We would have done this story last week, but Cannes trumps all, y'know? By the way, it turns out there's something infinitely more humiliating than losing at Cannes: winning.
On to business! For those of you who don't know what the comic's referencing, you really need to see this:
In 2005, AOL paid $1.25 million to the state of New York and promised to end their stealth retention programs, where call centre employees had to save 49% of cancellations or forfeit huge bonuses. Something tells me AOL might have had their fingers crossed.
One of the cool things about my job is the opportunity to champion a great product or service that isn't getting the notice it deserves. But I've got no interest in being a shill for something the client knows is broken. Instead of spending millions selling crap and burning your bridges, why don't you invest that cash in improving your offering?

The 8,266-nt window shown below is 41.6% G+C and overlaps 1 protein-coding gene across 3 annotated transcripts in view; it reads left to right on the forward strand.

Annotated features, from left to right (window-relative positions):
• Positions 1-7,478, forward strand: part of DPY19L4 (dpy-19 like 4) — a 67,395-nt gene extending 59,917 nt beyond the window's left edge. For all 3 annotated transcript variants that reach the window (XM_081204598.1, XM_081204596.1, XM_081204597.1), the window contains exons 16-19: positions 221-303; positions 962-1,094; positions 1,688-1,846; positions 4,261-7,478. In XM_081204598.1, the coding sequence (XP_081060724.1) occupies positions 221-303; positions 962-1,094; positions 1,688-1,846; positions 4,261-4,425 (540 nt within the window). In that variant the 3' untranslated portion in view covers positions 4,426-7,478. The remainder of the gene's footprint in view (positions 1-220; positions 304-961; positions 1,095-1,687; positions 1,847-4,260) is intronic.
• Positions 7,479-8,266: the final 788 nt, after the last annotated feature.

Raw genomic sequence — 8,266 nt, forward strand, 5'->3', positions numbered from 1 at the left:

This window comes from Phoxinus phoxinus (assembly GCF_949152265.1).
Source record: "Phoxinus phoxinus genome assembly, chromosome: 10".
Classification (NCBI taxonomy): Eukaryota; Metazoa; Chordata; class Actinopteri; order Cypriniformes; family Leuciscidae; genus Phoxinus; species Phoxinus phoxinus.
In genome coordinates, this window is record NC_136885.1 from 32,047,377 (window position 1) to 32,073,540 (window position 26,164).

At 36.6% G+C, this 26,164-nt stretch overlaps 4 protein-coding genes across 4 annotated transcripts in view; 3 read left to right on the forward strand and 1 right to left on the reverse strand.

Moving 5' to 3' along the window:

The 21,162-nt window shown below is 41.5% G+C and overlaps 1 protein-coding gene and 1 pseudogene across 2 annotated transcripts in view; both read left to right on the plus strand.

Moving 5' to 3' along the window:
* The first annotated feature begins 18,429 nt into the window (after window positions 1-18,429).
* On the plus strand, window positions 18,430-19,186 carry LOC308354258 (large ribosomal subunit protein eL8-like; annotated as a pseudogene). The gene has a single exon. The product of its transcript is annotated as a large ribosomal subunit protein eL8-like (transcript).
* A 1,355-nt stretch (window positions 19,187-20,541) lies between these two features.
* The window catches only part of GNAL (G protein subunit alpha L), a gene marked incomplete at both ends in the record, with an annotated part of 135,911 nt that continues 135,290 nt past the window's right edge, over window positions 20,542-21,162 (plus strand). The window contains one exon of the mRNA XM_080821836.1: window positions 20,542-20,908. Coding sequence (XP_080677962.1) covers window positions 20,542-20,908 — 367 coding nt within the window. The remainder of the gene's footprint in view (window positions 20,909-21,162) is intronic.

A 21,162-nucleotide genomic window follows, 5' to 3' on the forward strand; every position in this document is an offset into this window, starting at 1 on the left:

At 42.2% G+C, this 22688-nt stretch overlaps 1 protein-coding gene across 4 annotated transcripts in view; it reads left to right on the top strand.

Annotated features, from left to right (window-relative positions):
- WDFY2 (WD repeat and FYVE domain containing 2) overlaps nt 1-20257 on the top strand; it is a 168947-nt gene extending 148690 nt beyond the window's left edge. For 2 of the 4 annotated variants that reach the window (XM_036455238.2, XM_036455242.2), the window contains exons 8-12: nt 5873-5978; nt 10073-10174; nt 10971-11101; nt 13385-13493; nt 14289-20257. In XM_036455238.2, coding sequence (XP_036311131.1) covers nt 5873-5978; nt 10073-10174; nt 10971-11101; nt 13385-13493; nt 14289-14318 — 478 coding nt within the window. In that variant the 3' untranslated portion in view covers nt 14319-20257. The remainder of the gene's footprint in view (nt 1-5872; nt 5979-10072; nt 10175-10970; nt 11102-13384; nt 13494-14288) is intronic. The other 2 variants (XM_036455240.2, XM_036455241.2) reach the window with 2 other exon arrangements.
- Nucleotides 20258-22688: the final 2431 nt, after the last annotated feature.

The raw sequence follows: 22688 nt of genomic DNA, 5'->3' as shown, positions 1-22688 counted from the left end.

Ben Popken's site, The Consumerist, has a wealth of damning articles on AOL's inability to understand this simple idea, including an interview with Vincent Ferrari (the customer from the above video) and a link to this Hotjobs post:
"As a member retention consultant in our casual environment, you will be responsible for managing inbound calls from members who wish to cancel their AOL account. Your goal will be to resell the member their AOL account... AOL Retention Consultants identify member needs, educate our members about how AOL is an invaluable part of their lives and resell the member on AOL products and services."
Apropos of nothing:
It has nothing to do with anything, but this is one of coolest things I've ever seen.
P.S. Celebrate Canada Day (or don't) with the new words vs. pictures.
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